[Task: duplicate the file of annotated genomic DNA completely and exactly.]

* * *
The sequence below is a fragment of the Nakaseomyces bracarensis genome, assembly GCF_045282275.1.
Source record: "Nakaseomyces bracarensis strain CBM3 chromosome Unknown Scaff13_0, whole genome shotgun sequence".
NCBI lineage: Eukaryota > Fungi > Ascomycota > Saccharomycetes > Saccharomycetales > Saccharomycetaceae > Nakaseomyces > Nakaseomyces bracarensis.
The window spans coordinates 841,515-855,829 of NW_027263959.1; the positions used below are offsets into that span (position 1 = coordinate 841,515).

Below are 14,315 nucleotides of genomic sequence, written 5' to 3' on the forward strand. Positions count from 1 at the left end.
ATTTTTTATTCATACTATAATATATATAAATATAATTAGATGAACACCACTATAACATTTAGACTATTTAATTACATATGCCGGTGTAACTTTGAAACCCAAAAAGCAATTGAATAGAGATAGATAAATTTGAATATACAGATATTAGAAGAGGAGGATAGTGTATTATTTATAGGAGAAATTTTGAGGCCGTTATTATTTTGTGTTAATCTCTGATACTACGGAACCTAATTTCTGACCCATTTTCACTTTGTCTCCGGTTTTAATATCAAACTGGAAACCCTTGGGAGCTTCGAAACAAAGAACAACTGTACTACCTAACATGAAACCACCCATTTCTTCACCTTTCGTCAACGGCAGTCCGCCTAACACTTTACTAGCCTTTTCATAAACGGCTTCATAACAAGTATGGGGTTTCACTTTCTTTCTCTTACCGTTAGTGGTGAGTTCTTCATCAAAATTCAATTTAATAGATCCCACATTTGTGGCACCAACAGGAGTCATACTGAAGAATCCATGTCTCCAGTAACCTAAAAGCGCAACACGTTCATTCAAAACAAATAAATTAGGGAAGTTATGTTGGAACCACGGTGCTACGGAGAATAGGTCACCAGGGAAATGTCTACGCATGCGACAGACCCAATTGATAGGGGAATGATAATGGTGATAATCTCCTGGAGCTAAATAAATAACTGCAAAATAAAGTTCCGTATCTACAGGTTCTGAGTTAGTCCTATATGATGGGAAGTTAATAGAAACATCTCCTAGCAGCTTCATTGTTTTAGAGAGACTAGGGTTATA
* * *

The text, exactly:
The sequence below is a fragment of the Nakaseomyces bracarensis genome, assembly GCF_045282275.1.
Source record: "Nakaseomyces bracarensis strain CBM3 chromosome Unknown Scaff13_0, whole genome shotgun sequence".
NCBI lineage: Eukaryota > Fungi > Ascomycota > Saccharomycetes > Saccharomycetales > Saccharomycetaceae > Nakaseomyces > Nakaseomyces bracarensis.
The window spans coordinates 841,515-855,829 of NW_027263959.1; the positions used below are offsets into that span (position 1 = coordinate 841,515).

Below are 14,315 nucleotides of genomic sequence, written 5' to 3' on the forward strand. Positions count from 1 at the left end.
ATTTTTTATTCATACTATAATATATATAAATATAATTAGATGAACACCACTATAACATTTAGACTATTTAATTACATATGCCGGTGTAACTTTGAAACCCAAAAAGCAATTGAATAGAGATAGATAAATTTGAATATACAGATATTAGAAGAGGAGGATAGTGTATTATTTATAGGAGAAATTTTGAGGCCGTTATTATTTTGTGTTAATCTCTGATACTACGGAACCTAATTTCTGACCCATTTTCACTTTGTCTCCGGTTTTAATATCAAACTGGAAACCCTTGGGAGCTTCGAAACAAAGAACAACTGTACTACCTAACATGAAACCACCCATTTCTTCACCTTTCGTCAACGGCAGTCCGCCTAACACTTTACTAGCCTTTTCATAAACGGCTTCATAACAAGTATGGGGTTTCACTTTCTTTCTCTTACCGTTAGTGGTGAGTTCTTCATCAAAATTCAATTTAATAGATCCCACATTTGTGGCACCAACAGGAGTCATACTGAAGAATCCATGTCTCCAGTAACCTAAAAGCGCAACACGTTCATTCAAAACAAATAAATTAGGGAAGTTATGTTGGAACCACGGTGCTACGGAGAATAGGTCACCAGGGAAATGTCTACGCATGCGACAGACCCAATTGATAGGGGAATGATAATGGTGATAATCTCCTGGAGCTAAATAAATAACTGCAAAATAAAGTTCCGTATCTACAGGTTCTGAGTTAGTCCTATATGATGGGAAGTTAATAGAAACATCTCCTAGCAGCTTCATTGTTTTAGAGAGACTAGGGTTATA